ADDITIONAL REPORTING: JULIA WADE
Democracy Northland has delivered the largest ever paper petition to three of Northland's council's proposing to introduce Maori wards.
John Bain, former regional councillor, and one of the petition organisers, says the response has been huge.
“It is the largest paper petition ever presented to the councils and sends a loud and clear message to all of the local councils in Northland that the people they represent want to have a say on whether Maori wards are introduced."
Across the three councils Democracy Northland collected 15,212 signatures, 5315 more than the 9897 that were needed to trigger a binding referendum under the current legislation.
The signature count in all three councils was above the five percent threshold required. In Kaipara 8.7 percent of registered voters signed the petition, 8.3 percent in Whangarei, and 7.2 percent for the Northland Regional Council.
Bain says local government minister Nanaia Mahuta has introduced a Bill before Parliament that would remove the compulsion for a local council to hold a binding referendum, but adds that changing the law will not remove the fact that there is significant community opposition to council changing the voting system without consulting the public, and the onus is now fairly and squarely on local councils to respect the wishes of the 15,000-plus petitioners.
"We are calling on the Northland Regional Council, the Whangarei District Council and the Kaipara District Council to hold a referendum on this important issue and to do so at the time of next year's local body election. And we are calling on the Far North District Council to stick with its previous decision to do so.
"We thank the community for their incredible support. Democracy Northland is not going away. The extraordinary act by Minister Mahuta has energised our supporters and made us even more aware that we need to take a stand if we are to protect the democratic rights that generations of New Zealanders have fought for."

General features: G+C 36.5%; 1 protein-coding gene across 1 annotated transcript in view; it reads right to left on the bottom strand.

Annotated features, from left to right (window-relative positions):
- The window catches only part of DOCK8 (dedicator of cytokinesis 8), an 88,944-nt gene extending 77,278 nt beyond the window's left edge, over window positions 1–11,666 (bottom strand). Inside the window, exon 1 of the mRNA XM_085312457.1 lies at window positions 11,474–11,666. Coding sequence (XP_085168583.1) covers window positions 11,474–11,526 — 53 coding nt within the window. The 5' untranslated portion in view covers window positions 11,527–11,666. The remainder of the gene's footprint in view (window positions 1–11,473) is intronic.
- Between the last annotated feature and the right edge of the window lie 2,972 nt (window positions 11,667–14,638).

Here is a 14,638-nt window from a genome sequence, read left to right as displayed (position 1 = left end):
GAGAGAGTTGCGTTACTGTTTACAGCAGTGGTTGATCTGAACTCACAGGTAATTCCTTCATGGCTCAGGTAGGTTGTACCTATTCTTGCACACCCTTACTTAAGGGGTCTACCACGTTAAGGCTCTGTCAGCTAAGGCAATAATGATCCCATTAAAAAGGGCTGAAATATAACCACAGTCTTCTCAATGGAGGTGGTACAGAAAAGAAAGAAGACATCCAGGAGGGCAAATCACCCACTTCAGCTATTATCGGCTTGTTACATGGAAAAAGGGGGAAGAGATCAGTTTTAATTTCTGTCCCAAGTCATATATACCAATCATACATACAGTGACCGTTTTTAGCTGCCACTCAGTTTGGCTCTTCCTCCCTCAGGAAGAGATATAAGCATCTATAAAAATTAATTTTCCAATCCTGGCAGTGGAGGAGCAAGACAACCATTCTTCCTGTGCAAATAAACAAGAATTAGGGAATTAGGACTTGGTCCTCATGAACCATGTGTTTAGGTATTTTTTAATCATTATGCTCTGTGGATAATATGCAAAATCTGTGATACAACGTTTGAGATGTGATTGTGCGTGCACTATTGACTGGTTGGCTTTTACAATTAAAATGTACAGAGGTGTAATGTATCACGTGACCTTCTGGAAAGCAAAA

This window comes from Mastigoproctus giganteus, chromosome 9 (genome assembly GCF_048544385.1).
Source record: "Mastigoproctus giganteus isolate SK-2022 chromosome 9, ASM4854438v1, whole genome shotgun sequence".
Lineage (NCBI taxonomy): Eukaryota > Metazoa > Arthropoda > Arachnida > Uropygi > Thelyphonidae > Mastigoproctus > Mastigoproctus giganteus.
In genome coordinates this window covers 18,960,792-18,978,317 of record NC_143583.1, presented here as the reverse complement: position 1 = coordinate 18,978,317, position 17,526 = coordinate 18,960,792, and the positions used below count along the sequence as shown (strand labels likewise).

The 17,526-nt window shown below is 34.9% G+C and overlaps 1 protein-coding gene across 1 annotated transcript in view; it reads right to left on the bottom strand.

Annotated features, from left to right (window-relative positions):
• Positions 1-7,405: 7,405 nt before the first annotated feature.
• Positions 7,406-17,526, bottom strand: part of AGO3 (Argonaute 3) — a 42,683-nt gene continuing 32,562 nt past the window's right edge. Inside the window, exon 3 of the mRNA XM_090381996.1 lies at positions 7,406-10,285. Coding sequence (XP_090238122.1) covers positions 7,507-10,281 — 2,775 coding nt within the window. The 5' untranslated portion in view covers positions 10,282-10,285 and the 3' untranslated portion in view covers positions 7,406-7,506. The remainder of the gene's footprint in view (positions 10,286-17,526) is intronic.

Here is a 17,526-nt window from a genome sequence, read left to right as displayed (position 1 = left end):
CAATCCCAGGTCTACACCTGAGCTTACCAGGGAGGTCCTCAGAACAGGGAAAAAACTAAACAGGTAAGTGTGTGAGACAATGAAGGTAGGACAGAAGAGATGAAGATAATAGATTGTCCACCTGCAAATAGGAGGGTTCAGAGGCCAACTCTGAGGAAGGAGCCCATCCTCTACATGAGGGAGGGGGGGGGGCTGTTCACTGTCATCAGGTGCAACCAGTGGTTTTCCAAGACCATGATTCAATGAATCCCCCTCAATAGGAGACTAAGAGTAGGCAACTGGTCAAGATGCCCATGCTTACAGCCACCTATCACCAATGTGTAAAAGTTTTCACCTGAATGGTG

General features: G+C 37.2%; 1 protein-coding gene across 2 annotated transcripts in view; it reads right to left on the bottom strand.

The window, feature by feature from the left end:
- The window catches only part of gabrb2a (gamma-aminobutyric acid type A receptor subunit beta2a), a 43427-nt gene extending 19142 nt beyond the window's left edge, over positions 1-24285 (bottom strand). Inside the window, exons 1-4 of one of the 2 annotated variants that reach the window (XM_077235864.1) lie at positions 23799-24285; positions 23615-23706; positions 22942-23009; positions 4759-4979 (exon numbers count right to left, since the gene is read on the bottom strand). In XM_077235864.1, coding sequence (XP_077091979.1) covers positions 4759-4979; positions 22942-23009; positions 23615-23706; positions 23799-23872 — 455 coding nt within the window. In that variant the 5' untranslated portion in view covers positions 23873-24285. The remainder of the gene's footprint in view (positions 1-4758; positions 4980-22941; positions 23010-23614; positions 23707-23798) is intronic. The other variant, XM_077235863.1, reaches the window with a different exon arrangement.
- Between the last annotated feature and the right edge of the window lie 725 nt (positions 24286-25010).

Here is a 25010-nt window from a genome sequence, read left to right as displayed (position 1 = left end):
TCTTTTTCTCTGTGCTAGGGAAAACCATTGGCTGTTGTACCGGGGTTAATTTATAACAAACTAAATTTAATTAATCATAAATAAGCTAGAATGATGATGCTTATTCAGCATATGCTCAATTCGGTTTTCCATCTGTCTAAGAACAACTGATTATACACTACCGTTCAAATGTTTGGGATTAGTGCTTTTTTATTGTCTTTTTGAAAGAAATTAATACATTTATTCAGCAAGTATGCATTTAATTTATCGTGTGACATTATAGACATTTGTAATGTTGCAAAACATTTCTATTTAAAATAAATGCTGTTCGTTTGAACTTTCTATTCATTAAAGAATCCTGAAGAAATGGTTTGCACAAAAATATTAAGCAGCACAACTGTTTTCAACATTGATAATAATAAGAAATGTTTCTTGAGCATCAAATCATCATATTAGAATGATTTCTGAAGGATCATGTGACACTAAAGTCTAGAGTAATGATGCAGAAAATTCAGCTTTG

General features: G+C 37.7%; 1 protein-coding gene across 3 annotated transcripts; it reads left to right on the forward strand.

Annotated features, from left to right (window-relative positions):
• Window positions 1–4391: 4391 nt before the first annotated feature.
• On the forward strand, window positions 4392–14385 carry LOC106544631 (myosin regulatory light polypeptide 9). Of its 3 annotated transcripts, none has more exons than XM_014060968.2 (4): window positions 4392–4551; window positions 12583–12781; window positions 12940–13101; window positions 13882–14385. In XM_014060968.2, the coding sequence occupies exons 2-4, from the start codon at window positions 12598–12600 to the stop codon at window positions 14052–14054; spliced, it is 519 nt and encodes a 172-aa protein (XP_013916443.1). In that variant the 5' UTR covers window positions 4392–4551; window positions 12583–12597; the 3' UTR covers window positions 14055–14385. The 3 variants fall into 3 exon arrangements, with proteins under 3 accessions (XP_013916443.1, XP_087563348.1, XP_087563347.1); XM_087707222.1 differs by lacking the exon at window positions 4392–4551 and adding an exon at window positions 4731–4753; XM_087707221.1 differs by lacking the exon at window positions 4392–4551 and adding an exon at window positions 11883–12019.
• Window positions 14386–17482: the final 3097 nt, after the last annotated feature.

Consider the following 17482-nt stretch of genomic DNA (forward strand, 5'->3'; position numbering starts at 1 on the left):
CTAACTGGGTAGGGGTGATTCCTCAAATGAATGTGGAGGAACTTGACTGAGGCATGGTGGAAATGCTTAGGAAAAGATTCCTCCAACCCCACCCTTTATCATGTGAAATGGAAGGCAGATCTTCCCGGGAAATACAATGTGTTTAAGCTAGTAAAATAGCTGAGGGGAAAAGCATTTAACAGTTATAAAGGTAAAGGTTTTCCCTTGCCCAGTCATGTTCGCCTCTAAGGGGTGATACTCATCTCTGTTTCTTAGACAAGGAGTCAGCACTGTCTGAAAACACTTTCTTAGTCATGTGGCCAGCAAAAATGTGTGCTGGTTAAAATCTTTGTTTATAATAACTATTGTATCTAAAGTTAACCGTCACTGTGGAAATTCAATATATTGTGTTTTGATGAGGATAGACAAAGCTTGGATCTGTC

In response, Northland Regional Council (NRC) and Kaipara District Council (KDC) both state however they will not be initiating a referendum on the Maori ward issue as requested by Democracy Northland.
KDC spokesperson, general manager of engagement and transformation, Jason Marris, says elected council members decided not to do a poll, saving ratepayers $30,000.
“Council voted to introduce a Maori ward after consulting with Maori, who are most affected. If the new legislation comes in to force, any further poll would be non-binding,” he says. “Next week we will start discussions on the representation review process and will be inviting communities in Kaipara District to engage in that process.”
NRC chair Penny Smart says council is committed to having Maori ‘sit at the council decision-making table’.
“The amendment to the legislation removing the requirement to go out to a poll (referendum) is fantastic news for council and tangata whenua of Te Taitokerau,” she says. “We can now move on with developing the proposed details of the Maori constituencies and putting them out for public feedback later this year.”
The onus is now fairly and squarely on local councils to respect the wishes of the 15,000-plus petitioners.
- John bain